Singer and songwriter Jordan Kirk joins Donald Trump at the Pearly Gates

The Columbus musician explores the intersection of Trumpism and religion in new song ‘Donnie (American Heaven),’ out digitally via Bandcamp on Thursday, March 4

Andy Downing
Columbus Alive
Jordan Kirk at Oranjudio

Jordan Kirk has generally avoided political songwriting, saying he’s always had a tendency to lay off the gas on the rare occasion that inspiration pulls him in that way because “no one wants to hear that from me.”

“I always feel like a phony when I even think of doing something like that,” said Jordan, who penned his last political song, “Jim,” based on the experiences of family members who fought in the Vietnam War, nearly 18 years ago. “And that’s not to say I don’t think of politics a lot, which I do. I just don’t think most people want to hear a straight white dude tell them how to think about things. That voice has been heard so much.”

But something about folksy new song “Donnie (American Heaven)” felt different to Kirk, from its arrival (the first verse poured out in an unexpected burst more than a year ago, hitting the musician “like divine inspiration”) to its language, which felt less reactionary or prescriptive and more like a work of fiction. Throughout, Kirk’s lyrics blend the corrosive politics embraced by Trump with the biblical language and imagery that the musician grew up with in the Baptist church, and with which some conservative Christians still frame the former president.

“I still respect a lot of the New Testament and the words of Christ, so to see mainstream Christian conservatives embrace this [Trump] ideology, which is so offensively in the face of anything Christ taught, it was overwhelming,” Kirk said. “It’s something I was talking about with a friend recently, who is very religious. They’ve been critical of Trump, but the way they see it, the church and its leaders, the ones who do support Trump and his way of thinking, are kind of sacrificing the morality of religion and of the church for a power grab.”

Adding to the potency of this idea, photos of a golden Trump statue being wheeled around the Conservative Political Action Conference (CPAC) started to circulate on social media the morning of our conversation, calling to mind the blasphemous idol cast in the shape of a golden calf in the Old Testament. “That’s something else,” Kirk said, and laughed, when told of the viral image.

The resultant song, which will be released digitally via Bandcamp on Thursday, March 4, begins with Trump landing in heaven, where he sets to repeating his earthly actions, pardoning the guilty (Judas here, rather than the likes of Paul Manafort and Roger Stone) and siding with overwhelmingly destructive forces, including the white horse of the apocalypse, seemingly unaware or unconcerned with the potential devastation. 

Kirk said he initially had qualms with incorporating biblical imagery, a distaste he traced in part to the lessons driven into him from a young age by preachers and parents. “That fear is embedded in those who grew up in it, like, ‘Oh, God. Is this heresy? I’ve made a terrible mistake,’” Kirk said. “But, no, this is the job of any artist, to say something when you see something wrong. … Even if it’s from the very book that my family’s religion springs from.”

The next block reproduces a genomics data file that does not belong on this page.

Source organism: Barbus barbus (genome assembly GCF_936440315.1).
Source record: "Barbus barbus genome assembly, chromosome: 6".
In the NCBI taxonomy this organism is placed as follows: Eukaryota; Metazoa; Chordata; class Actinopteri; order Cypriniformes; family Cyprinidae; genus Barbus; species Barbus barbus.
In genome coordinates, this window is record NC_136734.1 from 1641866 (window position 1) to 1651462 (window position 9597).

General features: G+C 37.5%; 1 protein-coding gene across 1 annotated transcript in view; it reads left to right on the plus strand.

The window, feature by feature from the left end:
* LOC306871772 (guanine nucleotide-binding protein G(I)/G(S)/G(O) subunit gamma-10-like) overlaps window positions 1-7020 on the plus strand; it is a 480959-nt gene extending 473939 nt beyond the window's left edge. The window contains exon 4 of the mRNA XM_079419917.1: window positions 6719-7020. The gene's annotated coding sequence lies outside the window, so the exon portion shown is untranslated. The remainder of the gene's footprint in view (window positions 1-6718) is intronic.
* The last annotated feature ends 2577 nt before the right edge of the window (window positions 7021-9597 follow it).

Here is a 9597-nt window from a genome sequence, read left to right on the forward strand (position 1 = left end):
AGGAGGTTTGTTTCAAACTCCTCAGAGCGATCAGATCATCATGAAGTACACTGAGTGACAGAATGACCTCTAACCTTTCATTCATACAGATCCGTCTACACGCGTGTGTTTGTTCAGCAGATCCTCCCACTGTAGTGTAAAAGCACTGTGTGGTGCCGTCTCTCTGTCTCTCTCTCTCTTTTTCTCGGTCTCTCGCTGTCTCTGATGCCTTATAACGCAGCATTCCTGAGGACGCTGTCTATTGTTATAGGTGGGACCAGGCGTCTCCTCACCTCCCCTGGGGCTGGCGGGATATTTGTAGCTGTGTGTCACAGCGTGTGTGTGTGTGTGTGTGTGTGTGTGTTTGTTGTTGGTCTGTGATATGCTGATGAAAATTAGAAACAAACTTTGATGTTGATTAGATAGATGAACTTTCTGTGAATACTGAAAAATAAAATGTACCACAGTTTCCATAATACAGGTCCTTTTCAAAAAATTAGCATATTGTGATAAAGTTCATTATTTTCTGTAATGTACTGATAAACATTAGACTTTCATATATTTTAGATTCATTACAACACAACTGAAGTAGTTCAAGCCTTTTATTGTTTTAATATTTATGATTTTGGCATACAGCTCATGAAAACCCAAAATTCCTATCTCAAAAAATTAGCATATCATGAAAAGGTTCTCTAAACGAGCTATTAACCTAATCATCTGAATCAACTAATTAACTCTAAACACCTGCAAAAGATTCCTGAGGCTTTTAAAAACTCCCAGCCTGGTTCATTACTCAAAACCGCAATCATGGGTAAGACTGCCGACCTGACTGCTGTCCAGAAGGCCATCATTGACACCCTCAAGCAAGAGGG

In addition to the biblical references, “Donnie” is shot through with more personal allusions. When Kirk sings that Trump “gave Jesus sun down for leavin’,” for instance, he’s making veiled reference to Vermilion, Ohio, where the musician grew up on the south shore of Lake Erie and which for years existed as a sundown town (an all-white community that practiced segregation through laws, intimidation and violence). “So I was just alluding to a bit of that history,” Kirk said, “and to Jesus being a non-white person in heaven.”

As with everything Kirk has written, he allowed “Donnie” to gestate over time, finishing the song nearly a year after the initial burst of inspiration, and only after scheduling studio time as a means of establishing a hard deadline. “I really don’t care to make anything I don’t fully believe in,” Kirk said of his approach.

This has proved especially true in the last year, where pandemic life has left the singer and songwriter flitting between inspiration and disinterest, making it a challenge to sustain any creative momentum.

“I’ve been waffling back and forth between the two, just kind of drowning in the nothingness and also tackling the days [with purpose],” said Kirk, who has written a handful of songs exploring these stay-at-home-inspired emotions, which he hopes to record with his band sometime later this year, once he feels it is safe again to do so. “The year was a little stifling, and I won’t pretend it’s all been uplifting or I’ve gotten better through all the months of this thing. I’ve taken just as many back steps as I have forward steps, in every way imaginable.”

It hasn’t been all bad, though. In between the hours he’s logged doing carpentry work, Kirk said he’s been woodshedding, practicing his guitar, developing new songwriting techniques and trying to embrace those moments that the muse does strike to better steady himself for a post-COVID musical return. 

“I’m trying to make myself more interesting for when that time comes,” he said. “It’s like I’m in preparation, charging up potential energy for the future.”